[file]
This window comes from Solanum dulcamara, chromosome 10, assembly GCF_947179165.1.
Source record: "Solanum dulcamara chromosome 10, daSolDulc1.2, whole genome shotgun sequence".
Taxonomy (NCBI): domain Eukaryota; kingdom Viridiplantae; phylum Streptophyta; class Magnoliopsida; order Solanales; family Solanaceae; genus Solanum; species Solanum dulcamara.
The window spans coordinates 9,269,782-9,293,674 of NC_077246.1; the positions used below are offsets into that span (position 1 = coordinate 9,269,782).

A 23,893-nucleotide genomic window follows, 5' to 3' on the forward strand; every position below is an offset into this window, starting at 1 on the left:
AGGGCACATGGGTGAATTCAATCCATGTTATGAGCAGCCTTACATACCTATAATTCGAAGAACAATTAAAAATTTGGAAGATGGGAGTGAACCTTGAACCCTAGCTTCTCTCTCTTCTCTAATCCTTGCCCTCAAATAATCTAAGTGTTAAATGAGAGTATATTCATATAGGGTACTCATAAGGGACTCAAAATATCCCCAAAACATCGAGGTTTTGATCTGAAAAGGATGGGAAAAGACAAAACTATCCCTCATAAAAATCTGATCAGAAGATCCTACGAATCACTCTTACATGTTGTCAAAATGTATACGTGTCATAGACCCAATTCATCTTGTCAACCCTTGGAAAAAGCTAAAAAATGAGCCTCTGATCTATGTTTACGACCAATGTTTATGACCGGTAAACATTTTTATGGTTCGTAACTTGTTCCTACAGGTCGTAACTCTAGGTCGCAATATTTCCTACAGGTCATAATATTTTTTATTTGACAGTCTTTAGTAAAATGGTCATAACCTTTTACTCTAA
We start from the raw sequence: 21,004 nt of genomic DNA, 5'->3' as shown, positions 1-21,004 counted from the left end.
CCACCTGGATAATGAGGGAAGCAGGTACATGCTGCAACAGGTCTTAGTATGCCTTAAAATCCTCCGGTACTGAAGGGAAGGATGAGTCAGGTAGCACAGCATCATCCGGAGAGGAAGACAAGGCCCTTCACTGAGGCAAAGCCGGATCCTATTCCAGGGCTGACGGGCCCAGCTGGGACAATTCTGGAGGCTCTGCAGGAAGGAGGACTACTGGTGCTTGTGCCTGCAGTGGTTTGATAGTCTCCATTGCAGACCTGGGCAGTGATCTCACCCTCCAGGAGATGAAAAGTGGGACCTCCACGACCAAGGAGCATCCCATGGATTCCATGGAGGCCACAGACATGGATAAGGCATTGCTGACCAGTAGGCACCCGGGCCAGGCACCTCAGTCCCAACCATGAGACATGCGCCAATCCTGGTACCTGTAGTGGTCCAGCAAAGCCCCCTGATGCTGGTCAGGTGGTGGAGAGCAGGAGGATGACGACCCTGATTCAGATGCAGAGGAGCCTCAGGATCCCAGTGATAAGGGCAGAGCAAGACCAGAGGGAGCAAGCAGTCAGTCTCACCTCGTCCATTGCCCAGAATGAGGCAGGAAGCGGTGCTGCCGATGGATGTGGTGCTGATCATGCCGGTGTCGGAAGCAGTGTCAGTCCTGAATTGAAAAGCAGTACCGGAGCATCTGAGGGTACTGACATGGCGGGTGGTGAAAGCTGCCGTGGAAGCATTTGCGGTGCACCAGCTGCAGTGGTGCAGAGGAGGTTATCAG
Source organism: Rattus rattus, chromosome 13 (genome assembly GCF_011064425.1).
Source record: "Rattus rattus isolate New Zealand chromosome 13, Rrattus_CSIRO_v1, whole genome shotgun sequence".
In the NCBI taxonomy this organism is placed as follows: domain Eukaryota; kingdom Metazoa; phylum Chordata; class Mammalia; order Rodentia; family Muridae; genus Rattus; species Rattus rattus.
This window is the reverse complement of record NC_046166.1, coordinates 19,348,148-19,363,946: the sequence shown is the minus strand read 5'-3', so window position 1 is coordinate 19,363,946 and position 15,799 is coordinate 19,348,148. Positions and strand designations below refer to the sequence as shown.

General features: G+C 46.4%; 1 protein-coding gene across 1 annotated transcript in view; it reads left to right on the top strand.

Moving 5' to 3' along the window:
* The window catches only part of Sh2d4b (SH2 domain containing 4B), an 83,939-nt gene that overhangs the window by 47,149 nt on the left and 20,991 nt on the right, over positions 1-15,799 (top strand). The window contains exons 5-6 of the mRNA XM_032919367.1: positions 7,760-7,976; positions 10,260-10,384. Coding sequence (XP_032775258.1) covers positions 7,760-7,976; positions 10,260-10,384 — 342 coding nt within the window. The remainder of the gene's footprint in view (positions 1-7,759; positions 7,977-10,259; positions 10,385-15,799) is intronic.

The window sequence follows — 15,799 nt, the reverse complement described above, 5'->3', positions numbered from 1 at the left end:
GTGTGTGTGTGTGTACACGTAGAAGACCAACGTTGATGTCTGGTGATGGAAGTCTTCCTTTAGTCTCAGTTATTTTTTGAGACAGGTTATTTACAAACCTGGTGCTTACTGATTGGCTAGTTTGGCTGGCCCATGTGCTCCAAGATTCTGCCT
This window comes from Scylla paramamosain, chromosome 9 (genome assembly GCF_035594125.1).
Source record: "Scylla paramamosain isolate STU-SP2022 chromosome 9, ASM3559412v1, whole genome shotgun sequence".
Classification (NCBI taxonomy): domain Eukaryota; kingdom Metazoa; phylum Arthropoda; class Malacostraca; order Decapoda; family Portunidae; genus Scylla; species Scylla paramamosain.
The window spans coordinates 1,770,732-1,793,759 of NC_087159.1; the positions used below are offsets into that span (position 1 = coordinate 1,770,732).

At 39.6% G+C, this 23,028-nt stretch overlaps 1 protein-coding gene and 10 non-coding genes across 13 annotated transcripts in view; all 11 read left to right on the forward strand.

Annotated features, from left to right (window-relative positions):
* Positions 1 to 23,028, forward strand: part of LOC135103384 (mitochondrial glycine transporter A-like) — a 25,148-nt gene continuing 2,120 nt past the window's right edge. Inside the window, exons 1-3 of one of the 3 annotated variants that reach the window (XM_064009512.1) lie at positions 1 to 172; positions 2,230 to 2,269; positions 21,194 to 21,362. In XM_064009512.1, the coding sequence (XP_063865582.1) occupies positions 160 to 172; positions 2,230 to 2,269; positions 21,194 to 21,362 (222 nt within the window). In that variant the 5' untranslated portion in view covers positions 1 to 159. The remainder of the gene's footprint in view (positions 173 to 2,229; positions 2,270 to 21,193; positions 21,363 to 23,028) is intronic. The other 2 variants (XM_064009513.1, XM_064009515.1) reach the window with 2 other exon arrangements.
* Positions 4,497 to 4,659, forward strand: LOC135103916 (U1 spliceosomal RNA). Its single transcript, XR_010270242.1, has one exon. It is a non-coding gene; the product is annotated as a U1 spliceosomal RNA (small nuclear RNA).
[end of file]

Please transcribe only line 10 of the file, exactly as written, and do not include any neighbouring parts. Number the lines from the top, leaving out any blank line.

Source record: "Rattus rattus isolate New Zealand chromosome 13, Rrattus_CSIRO_v1, whole genome shotgun sequence".